Kirk’s social vision, like that of our founders, depends on a critical mass of virtuous citizens who govern themselves. Instead of a policeman on every corner, a society must imbue each citizen with law-abiding inner disciplines.
But government, you see, can’t do that. What can are other institutions: families, churches, synagogues, schools, and community organizations—what Kirk, quoting Edmund Burke, liked to call the “little platoons” of society.
Russell Kirk identified three pillars of conservatism: order, tradition, and religion, the moral regulator of a society. These pillars are the things we most need to strengthen today.
Ideologues on both the left and the right tell us that they can come up with great utopian schemes for poverty, terrorism, and a host of other problems. Russell Kirk, however, helps us put such foolishness in perspective.
We stand on the shoulders of men like Kirk. He went before us. He fought well in the battle of ideas. And most marvelously of all, he sustained the faith.
For further reading and information:
Russell Kirk, The Conservative Mind (1953).
Russell Kirk, “ Freud and the Educationists ,” National Review,
You can read more about Russell Kirk and his writings at the Russell Kirk Center for Cultural Renewal website.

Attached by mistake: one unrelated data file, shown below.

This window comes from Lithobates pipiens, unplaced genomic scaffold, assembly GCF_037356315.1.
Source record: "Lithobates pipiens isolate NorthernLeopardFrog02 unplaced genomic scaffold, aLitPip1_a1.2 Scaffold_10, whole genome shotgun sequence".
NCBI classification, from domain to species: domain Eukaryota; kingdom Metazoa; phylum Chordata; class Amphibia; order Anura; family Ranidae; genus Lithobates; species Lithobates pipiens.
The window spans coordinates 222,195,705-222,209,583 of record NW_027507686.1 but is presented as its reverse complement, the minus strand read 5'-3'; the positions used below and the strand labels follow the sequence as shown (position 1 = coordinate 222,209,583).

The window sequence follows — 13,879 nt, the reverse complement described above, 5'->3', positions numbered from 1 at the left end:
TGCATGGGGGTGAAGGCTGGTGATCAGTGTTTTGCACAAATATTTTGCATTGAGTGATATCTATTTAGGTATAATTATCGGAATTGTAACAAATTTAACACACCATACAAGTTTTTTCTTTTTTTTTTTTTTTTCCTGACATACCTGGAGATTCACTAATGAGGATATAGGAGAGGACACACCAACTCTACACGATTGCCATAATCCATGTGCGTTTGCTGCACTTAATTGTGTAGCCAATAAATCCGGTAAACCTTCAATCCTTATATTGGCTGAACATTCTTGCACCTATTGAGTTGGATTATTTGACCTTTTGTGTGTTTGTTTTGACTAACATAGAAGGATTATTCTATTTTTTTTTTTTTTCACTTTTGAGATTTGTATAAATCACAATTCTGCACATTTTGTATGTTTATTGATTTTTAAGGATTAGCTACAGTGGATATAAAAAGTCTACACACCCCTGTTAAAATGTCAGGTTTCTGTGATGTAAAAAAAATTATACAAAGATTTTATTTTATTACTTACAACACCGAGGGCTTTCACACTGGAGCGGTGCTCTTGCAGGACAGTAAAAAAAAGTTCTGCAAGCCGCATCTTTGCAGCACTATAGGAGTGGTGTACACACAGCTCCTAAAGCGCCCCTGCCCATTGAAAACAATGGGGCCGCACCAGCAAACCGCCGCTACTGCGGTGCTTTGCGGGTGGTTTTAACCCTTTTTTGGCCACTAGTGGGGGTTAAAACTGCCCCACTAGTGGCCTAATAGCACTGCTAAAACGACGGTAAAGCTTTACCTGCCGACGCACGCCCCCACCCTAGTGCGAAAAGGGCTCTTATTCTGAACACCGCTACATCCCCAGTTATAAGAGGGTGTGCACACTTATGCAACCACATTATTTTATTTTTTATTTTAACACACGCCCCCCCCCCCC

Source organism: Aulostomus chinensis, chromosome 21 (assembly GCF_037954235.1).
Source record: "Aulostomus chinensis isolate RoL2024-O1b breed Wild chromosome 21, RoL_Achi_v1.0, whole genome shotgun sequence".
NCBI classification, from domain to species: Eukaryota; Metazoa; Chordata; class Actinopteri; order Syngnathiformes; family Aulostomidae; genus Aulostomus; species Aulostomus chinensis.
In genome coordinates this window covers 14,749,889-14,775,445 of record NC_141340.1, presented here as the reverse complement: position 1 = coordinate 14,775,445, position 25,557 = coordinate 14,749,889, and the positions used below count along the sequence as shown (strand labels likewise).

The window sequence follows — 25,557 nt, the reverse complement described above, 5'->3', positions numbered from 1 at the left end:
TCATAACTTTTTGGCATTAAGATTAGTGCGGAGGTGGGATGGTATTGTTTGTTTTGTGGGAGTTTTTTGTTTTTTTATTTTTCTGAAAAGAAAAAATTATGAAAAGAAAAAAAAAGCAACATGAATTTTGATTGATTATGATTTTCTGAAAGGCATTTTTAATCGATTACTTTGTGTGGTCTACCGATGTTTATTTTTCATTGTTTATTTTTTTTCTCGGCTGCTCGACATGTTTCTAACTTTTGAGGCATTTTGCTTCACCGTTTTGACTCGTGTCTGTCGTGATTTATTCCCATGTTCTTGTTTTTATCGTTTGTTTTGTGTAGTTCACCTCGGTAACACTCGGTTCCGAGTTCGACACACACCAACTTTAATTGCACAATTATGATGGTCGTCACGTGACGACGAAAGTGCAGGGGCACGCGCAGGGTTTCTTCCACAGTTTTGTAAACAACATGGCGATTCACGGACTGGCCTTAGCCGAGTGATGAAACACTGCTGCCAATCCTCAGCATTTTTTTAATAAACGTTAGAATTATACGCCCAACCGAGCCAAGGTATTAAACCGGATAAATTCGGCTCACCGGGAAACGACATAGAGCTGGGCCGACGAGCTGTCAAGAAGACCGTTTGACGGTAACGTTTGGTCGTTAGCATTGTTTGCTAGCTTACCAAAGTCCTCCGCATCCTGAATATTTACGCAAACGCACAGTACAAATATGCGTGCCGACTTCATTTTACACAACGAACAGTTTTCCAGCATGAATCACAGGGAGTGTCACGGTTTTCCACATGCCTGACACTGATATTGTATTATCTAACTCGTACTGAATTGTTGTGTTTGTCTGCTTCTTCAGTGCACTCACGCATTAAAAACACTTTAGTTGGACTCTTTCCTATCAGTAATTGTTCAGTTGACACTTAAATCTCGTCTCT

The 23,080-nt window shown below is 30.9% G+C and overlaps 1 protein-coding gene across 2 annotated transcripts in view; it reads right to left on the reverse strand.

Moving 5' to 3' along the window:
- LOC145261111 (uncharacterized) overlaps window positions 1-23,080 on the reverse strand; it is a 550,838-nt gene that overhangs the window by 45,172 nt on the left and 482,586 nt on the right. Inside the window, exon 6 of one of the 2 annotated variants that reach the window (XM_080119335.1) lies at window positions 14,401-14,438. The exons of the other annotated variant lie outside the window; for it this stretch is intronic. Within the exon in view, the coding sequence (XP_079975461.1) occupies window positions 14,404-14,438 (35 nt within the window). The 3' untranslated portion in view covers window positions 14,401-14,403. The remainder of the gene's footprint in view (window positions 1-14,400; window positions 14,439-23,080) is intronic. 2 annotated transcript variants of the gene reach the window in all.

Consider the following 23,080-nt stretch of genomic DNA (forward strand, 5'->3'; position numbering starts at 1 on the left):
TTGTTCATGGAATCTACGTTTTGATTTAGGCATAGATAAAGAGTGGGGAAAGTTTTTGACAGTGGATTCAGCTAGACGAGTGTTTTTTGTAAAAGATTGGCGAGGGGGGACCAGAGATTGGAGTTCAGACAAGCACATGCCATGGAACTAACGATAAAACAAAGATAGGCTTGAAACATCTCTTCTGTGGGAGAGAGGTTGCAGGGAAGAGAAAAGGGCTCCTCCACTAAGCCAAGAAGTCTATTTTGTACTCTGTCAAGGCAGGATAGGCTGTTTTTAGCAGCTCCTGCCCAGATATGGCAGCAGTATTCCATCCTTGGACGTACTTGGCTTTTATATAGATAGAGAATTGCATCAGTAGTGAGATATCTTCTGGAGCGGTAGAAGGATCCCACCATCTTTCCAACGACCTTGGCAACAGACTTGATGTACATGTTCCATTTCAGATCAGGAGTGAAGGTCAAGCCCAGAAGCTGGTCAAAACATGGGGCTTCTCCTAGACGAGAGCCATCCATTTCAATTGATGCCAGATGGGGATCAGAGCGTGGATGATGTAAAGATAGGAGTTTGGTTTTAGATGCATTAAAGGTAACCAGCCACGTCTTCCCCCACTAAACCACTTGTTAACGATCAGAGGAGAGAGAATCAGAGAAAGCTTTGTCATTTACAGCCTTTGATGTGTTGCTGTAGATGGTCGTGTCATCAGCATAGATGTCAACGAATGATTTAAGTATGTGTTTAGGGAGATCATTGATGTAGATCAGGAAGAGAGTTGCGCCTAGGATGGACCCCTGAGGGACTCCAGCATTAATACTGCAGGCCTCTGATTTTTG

Listen to a
Learn more about Russell Kirk and read his lectures at Townhall.com.
John Attarian, “ Russell Kirk’s Economics of the Permanent Things ,” The Freeman 46, no. 4 (April 1996).
For the past four years Young America’s Foundation has hosted a select group of student leaders to a seminar in
John J. Miller, “ The Ghosts of Kirk ,” National Review Online,
J. Budziszewski, “ ‘Little Platoons’: God’s Design for Our Relationships ,” BreakPoint WorldView, March 2003.
Hardwired to Connect: The New Scientific Case for Authoritative Communities —The Commission on Children at Risk, a panel of leading children's doctors, research scientists and youth service professionals, has issued a report to the nation about new strategies to reduce the currently high numbers of U.S. children who are suffering from emotional and behavioral problems such as depression, anxiety, attention deficit, conduct disorders, and thoughts of suicide. The Commission is basing its recommendations on recent scientific findings suggesting that children are biologically “hardwired” for enduring attachments to other people and for moral and spiritual meaning.